WHEN LAW BECOMES THE PROBLEM, NOT THE SOLUTION
Attorney Jonathan Emord
January 18, 2010
As a general rule, where law advances, freedom retreats. A nation possessed of a never ending complex of laws proscribing conduct cannot be a free state or, if new to the journey, a free state for long. We are becoming a nation noteworthy for its abundance of regulation, a massive labyrinth of law so constricting that it suffocates nascent businesses before they can compete in the market and forces out of the market all but those who can afford the lawyers, accountants, and risk managers necessary to stay ahead of the inventive agency heads or members of Congress.
If grave stones dotted the landscape for every business that has succumbed due to over-regulation, we would see the following content engraved on hundreds of thousands of them: Here lies Business X that died from regulatory strangulation at a very young age.
When federal regulations prohibit or channel nearly every commercial activity, it requires an extensive legal education just to understand what can and cannot be done. Such regulation depends on prior restraint and vastly exceeds common knowledge. When seemingly innocuous behavior is criminalized, the innocent become criminals. Federal and state regulations now achieve that end.
An honest doctor in private practice who does not comprehend all of the nuances of Medicare law may well find himself accused by Medicare of criminal fraud, of overbilling, underbilling, or abusing a Medicare beneficiary. Watching in helpless horror as these regulations have come to pass and been enforced, many doctors in small practices have taken an early retirement, endeavoring to avoid becoming a victim of a government illness they cannot cure.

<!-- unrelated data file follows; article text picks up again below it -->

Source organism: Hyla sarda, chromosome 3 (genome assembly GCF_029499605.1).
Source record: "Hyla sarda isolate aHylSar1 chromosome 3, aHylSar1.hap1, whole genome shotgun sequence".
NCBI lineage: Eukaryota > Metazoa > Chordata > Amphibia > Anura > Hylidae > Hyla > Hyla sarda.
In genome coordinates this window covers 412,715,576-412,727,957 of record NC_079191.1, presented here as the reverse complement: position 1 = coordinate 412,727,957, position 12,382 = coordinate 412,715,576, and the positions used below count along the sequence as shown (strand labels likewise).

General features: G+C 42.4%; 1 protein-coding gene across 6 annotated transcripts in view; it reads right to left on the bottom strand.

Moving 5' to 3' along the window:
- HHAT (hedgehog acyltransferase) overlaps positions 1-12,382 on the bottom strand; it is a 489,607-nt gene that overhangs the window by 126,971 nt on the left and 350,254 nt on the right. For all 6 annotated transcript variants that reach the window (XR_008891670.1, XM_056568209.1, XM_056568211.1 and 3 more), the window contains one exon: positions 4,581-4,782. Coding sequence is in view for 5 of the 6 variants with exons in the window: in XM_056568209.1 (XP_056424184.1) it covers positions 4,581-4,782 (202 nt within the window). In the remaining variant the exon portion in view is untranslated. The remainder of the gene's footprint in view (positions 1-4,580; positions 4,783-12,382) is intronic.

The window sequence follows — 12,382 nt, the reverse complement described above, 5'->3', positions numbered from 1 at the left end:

A local health food store owner who has been telling customers for the last two decades that cod liver oil has anti-thrombotic, anti-coagulant, and anti-arrhythmic properties that reduce heart attack risk can be prosecuted for selling “an unapproved new drug,” thrown in jail, and his business shut down. The truth is cod liver oil can reduce heart attack risk, but the truth is no defense.
A business man who wishes to sell a book about Indian remedies for disease must be ever mindful that explaining those remedies in advertising for the book can lead to a charge of deceptive advertising, requiring him or her to pay the government all of the proceeds received from sale of the book (so much for the FTC’s respect for freedom of speech and press).
A retired military hero who posted a recipe for a home brewed herbal tea on the web in gratitude for its beneficial effects on his illness became the victim of an FTC investigation that cost him his life’s savings (so much for a nation’s gratitude for a gentleman twice wounded in combat who was willing to lay down his life for his country) because he lacked scientific proof to a near certain degree that what he said was true.